Apple is hoping to dismiss a set of class-action lawsuits accusing it of falsely advertising Siri.
The initial lawsuit was filed in March by a iPhone 4S owner who claimed the iPhone 4S's voice activated assistant feature doesn't work as advertised. A second lawsuit accuses the company of misrepresenting the iPhone 4S's voice assistant feature in its advertising campaign.
Apple claims that the case should be dismissed because the plaintiffs have not specified that the claims about Siri led them to purchase the device. Apple says: "When [plaintiffs] were exposed to the purportedly misleading advertisements, which ones they found material, how and why they were false, or which they relied upon in purchasing their iPhones."
Apple also notes that the plaintiffs didn't provide "the requisite pre-suit notice of an alleged breach of warranty" and: "Tellingly, although Plaintiffs claim they became dissatisfied with Siri's performance "soon after" purchasing their iPhones, they made no attempt to avail themselves of Apple's 30-day return policy or one-year warranty - which remains in effect."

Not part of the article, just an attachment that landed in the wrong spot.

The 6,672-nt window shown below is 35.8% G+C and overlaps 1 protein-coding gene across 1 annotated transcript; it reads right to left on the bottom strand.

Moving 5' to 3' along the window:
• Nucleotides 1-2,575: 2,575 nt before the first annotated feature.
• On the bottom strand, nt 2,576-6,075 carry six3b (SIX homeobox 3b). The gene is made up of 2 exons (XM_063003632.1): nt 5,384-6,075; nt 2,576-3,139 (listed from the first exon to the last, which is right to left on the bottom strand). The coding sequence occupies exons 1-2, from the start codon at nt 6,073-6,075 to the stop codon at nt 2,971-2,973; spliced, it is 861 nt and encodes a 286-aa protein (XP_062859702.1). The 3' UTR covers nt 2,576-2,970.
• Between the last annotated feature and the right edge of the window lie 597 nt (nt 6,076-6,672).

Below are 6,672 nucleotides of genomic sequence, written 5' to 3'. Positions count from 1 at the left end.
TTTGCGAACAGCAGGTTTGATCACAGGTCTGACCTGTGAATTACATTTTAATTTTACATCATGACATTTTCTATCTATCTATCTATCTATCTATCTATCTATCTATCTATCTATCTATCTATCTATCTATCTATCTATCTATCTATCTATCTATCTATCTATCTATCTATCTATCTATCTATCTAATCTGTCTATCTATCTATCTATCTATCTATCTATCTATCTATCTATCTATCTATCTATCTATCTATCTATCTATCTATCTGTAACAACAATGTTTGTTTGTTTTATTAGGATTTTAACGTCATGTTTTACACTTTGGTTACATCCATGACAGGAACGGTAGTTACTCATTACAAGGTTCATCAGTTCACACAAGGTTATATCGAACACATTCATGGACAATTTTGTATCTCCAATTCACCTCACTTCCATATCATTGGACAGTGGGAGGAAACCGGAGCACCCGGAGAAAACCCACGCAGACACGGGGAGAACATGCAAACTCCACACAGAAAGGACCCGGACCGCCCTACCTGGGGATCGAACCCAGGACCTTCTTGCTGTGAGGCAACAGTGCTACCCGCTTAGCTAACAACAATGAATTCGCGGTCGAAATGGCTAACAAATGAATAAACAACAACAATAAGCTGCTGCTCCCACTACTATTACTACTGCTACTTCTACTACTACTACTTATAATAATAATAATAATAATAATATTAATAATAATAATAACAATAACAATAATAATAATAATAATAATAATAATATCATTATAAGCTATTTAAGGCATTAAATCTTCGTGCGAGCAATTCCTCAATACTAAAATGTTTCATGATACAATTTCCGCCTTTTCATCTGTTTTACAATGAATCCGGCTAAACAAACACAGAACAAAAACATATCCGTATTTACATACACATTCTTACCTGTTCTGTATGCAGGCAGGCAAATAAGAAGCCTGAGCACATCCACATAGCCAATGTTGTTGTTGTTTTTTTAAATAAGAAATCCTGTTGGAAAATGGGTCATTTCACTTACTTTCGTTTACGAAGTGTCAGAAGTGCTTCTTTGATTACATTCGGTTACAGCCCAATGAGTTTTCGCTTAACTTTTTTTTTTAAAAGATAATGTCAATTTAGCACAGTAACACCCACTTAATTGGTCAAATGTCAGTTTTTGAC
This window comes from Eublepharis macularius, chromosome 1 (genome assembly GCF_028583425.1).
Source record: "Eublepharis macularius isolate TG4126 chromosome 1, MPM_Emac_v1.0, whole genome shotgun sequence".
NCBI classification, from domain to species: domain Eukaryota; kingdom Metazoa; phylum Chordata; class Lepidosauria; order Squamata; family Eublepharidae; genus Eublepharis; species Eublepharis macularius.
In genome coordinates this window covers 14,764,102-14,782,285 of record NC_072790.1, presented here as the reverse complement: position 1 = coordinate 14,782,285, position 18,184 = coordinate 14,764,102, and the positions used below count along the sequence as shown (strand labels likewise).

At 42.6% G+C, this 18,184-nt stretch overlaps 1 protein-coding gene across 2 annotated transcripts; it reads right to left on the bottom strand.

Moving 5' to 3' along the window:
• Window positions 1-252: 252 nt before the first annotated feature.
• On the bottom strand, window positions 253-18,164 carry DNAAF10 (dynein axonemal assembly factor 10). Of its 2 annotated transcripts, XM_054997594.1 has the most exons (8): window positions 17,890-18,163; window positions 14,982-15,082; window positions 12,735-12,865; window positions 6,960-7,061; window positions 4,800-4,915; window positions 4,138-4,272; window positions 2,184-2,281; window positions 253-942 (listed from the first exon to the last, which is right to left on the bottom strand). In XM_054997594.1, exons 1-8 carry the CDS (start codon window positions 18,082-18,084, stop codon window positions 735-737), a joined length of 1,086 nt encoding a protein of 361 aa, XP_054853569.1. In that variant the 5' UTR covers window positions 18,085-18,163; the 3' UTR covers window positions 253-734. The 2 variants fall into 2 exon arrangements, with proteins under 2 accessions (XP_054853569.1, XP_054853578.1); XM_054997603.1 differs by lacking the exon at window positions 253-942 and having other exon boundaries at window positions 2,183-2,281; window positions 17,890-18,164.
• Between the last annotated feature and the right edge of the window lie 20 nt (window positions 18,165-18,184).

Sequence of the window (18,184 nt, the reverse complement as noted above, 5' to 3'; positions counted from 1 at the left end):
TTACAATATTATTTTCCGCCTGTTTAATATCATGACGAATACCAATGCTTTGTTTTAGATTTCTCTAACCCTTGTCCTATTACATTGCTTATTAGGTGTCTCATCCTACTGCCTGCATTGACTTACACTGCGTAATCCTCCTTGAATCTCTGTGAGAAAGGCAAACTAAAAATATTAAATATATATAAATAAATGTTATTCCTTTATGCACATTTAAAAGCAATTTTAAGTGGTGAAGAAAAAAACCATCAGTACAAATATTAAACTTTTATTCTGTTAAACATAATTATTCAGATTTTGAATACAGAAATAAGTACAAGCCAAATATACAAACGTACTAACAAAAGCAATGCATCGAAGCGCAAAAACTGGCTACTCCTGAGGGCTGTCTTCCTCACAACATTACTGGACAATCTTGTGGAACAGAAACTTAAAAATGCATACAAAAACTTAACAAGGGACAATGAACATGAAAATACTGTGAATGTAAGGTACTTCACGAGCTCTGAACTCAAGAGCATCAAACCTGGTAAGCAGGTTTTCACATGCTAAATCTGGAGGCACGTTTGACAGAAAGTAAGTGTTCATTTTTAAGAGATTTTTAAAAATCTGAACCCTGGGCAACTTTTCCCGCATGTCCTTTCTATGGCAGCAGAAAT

You can read Apple's complete response to the lawsuit, at Electronista.
The second complaint, which was filed by California resident David Jones stated that: "Through its nationwide multimedia marketing campaign, Apple disseminates false and deceptive representations regarding the functionality of the Siri feature."
"Defendant's misrepresentations regarding the Siri Feature are misleading, false, reasonably likely to deceive and have deceived Plaintiff and members of the putative Class," says that complaint.
"Soon after purchasing his iPhone 4S, Plaintiff [Jones] discovered that the Siri Function did not work as advertised. For example, Plaintiff would ask Siri for directions to a certain location, or to pinpoint a business, and Siri either would not understand what the Plaintiff askes, or, after a long wait, provided the wrong answer," reads the complaint.
When Apple announced Siri with the iPhone 4S it was clear that the service is still in beta. As the company says on the marketing page for the service, "Siri is currently in beta and we'll continue to improve it over time."
This story, "Apple Fires Back Against Siri Class-Action Suits" was originally published by Macworld U.K..